Christ-centered in focus - This has really struck me in my reading Calvin (I'm now in volume 2 of this edition). Calvin's Christology was robust and it pervades virtually every page of the Institutes. This is especially true in Book III, which is especially rich.

Worshipful in tone - Despite what some people may think, Calvin is not a dry theologian. Some Calvinists could benefit from soaking in their fore-father - perhaps picking up some of his reverence and humility. Seriously, this book lifts my gaze to God. That's good enough reason to recommend it.

Polemical in style - Along with everything above, Calvin was a polemicist, no doubt about it. This book is saucy! Calvin didn't hesitate to call his adversaries by name AND call them names. That may seem harsh to modern readers and leave a sour taste in some mouths. But even Jesus could call the Pharisees vipers and Calvin doesn't stray too far from his master in this regard. We should also remember the turbulent times in which Calvin wrote. He says in his preface that one of the reasons he wrote the Institutes was to make clear what young French pastors who were being martyred were dying for. Remember that his friends were being killed for their convictions before getting too critical of Calvin's language.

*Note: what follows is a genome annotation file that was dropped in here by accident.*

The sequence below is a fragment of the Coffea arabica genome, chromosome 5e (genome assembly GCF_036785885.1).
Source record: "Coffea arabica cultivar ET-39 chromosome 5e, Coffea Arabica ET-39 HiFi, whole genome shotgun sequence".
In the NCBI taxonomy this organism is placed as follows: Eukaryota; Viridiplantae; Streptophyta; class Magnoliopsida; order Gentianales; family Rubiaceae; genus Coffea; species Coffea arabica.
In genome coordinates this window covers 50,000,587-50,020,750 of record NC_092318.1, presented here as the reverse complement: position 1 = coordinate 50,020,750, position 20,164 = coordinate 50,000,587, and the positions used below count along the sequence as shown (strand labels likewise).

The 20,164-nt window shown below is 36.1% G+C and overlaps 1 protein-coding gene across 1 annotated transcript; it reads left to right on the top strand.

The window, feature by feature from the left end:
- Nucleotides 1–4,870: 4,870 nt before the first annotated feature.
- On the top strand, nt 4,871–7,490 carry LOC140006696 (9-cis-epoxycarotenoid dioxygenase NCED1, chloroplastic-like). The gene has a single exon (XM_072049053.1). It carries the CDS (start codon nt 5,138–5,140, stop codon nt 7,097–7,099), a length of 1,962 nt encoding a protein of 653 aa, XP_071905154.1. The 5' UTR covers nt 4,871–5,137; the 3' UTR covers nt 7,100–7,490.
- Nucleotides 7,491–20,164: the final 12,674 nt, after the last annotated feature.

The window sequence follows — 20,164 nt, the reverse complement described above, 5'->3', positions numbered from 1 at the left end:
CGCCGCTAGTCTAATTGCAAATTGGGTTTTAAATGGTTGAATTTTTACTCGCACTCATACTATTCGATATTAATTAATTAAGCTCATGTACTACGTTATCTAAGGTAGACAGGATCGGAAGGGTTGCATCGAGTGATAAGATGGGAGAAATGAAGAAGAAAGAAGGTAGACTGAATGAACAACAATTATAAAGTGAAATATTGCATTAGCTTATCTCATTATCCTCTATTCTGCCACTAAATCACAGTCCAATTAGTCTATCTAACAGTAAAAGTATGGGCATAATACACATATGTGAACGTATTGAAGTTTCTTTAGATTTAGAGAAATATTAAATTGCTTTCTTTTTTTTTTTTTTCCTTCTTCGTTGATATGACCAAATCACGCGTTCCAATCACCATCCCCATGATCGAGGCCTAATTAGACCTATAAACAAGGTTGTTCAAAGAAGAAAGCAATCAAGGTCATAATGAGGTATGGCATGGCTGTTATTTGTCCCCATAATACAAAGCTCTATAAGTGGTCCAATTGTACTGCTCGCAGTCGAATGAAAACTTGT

This edition is probably the best available with helpful notes and an excellent team of scholars under J. T. McNeil behind the text. Calvin's quotations are documented and the text is keyed with symbols showing the development of the Institutes from its initial version in 1536 through its five reprints (the final in 1559).

An excellent read for anyone interested in Reformed theology, historical theology, systematic theology or . . . just theology!
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LibraryThing member BradKautz